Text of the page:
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26th Jan 2024

‘Am I wrong for turning away an uninvited child from my daughter’s birthday party?’


When it comes to kids’ birthday parties, there are a number of reasons why your child should sit one out.

Whether it’s an illness, head lice, conflicting schedules, unforeseen family emergencies, or any other mitigating circumstances, it’s pretty much set in stone they won’t be attending the birthday event.

However, the line becomes a little more blurred when one of your children is invited to a party and their sibling isn’t.

Well, one mum took to Reddit to find out if her decision to turn away an invited kid’s uninvited sibling was a tad too harsh and the large majority of results are in favour of turning away any invited children.

Writing under her family member’s account, she sought the opinions of other parents who had come up against similar situations when planning a soiree for their little ones.

The mother of three began, “I’m sure, you’ve attended many birthday parties and had the misfortune of seeing that one parent who always drops their kids off and leaves without considering that not all the children were invited.”

Labelling the act as ‘selfish’, she acknowledges that this is not the child’s fault but rather the parent’s fault for assuming one invite applies to all children in that family.

Outside of the nuisance for the party organisers in terms of budgeting, the poster says it’s often a ‘miserable situation’ for the sibling who is stuck at the party without friends and kids their age.

Credit: Getty

During the party in question, the mum says Covid guidelines were in place at the time and therefore they decided to keep it low-key.

Explaining that they opted to take the party outside of the family home and to a craft party where each child gets a pre-paid and pre-chosen crafting pack to work with for the event, she reasoned that “any extra children would be unpaid for and would not have their own crafting kit.

This fact was heavily emphasised to the parents of the children invited and there were no disagreements about it, according to the mum.

The day of the birthday party rolls around, and, lo and behold, one parent arrives expecting to drop two of their children off, one of which was not invited.

When confronted, the parent reasoned that their two children could share the craft pack between them to which the party organiser outright refused.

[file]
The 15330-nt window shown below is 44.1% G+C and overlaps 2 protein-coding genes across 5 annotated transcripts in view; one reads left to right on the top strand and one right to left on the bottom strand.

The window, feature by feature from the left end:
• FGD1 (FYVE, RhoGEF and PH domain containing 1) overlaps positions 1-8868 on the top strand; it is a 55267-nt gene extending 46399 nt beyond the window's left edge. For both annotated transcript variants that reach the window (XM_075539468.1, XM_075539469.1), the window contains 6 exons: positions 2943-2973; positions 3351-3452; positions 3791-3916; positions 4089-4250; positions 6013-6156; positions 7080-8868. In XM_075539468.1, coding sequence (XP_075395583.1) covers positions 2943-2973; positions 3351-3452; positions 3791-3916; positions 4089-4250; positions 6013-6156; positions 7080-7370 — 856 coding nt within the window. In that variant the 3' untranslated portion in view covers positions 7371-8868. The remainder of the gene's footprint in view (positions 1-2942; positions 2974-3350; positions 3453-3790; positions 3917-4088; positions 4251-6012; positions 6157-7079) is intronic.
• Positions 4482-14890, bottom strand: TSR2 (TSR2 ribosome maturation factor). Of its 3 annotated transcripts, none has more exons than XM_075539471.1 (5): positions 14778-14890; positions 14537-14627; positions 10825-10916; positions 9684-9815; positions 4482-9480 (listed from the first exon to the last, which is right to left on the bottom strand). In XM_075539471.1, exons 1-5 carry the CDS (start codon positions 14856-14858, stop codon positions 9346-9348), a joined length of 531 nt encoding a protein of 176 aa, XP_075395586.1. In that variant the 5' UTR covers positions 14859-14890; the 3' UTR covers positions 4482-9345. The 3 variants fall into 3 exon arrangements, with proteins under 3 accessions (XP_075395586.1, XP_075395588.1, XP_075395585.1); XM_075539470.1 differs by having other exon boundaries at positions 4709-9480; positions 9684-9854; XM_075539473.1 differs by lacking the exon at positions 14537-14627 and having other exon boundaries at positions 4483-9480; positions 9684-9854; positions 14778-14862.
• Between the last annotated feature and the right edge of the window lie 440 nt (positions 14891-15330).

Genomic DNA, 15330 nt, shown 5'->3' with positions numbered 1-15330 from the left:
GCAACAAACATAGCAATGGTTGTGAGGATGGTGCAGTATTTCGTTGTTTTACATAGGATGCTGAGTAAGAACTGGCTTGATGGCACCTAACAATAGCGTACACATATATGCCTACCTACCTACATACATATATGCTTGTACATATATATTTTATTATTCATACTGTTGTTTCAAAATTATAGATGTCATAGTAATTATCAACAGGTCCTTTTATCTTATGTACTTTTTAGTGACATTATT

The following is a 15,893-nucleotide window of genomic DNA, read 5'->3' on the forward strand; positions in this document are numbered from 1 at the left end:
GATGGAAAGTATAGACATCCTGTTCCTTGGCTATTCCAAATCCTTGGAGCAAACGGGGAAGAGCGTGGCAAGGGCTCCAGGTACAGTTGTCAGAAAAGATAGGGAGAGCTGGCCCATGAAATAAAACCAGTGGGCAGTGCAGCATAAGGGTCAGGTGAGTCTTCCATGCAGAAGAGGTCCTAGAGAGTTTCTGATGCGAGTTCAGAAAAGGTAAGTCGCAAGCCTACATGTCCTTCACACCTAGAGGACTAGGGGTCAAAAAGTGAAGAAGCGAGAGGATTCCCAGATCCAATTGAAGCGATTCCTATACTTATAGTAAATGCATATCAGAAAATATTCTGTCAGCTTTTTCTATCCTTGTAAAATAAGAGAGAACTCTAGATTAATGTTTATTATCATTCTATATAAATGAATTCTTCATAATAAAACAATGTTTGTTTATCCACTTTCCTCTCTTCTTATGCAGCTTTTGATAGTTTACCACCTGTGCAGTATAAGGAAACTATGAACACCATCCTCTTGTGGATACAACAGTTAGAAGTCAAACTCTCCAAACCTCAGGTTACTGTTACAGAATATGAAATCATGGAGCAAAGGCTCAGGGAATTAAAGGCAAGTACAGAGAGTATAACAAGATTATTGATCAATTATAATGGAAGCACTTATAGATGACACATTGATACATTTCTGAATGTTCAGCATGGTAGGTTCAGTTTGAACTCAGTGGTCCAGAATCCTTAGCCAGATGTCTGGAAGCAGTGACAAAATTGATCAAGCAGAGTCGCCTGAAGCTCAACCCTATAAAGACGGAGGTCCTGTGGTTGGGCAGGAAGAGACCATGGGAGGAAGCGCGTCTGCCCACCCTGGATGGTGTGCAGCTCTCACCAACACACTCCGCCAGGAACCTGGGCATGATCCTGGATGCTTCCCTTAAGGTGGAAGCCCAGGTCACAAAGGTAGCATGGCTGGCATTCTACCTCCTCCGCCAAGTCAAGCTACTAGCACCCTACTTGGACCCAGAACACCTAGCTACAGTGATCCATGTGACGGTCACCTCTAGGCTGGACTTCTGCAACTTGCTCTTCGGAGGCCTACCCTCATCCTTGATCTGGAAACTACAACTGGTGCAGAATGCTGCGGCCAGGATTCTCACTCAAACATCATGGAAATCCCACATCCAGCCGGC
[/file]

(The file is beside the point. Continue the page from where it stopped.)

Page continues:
“Had this been a small at-home event then sure I probably wouldn’t have made the fuss, grit my teeth, and dealt with my private feelings on the matter,” they said, but the idea of the two siblings sharing one pack did not sit right with her.

No excuse as to why the uninvited child could not be taken home was given, which led the poster to stand her ground.

“I still stuck to my decision when child B threw the biggest tantrum, parent made no move to calm but instead blamed me for saying no and [saying] “all the other parents always let both children attend,” they wrote.

In the end, neither child ended up attending the craft workshop as both were taken home when one wasn’t allowed to stay, leaving the prepaid slot for the party unused.

The mum of the birthday girl concluded, “I feel teaching my children the value of your word and sticking to it is more important than sparing the feelings of a child and parent who should know better.”

The general consensus was that the mum was completely correct in how she handled the situation.

“They should have spoken to you first, instead of dropping a random kid on you like that as if you run a daycare,” one replied.

Another tied their own experiences from childhood in their support, “I’m not a parent but as a kid, the only people who came to my parties were my friends, I.e. the kids I invited. Why would the birthday kid want other random kids there?”

One parent says they had encountered similar occurrences but agreed with the party organiser, writing: “I’ve had parents offer for my other son to come – sometimes I’ve taken them up on it, others not. But they OFFERED,  didn’t demand!”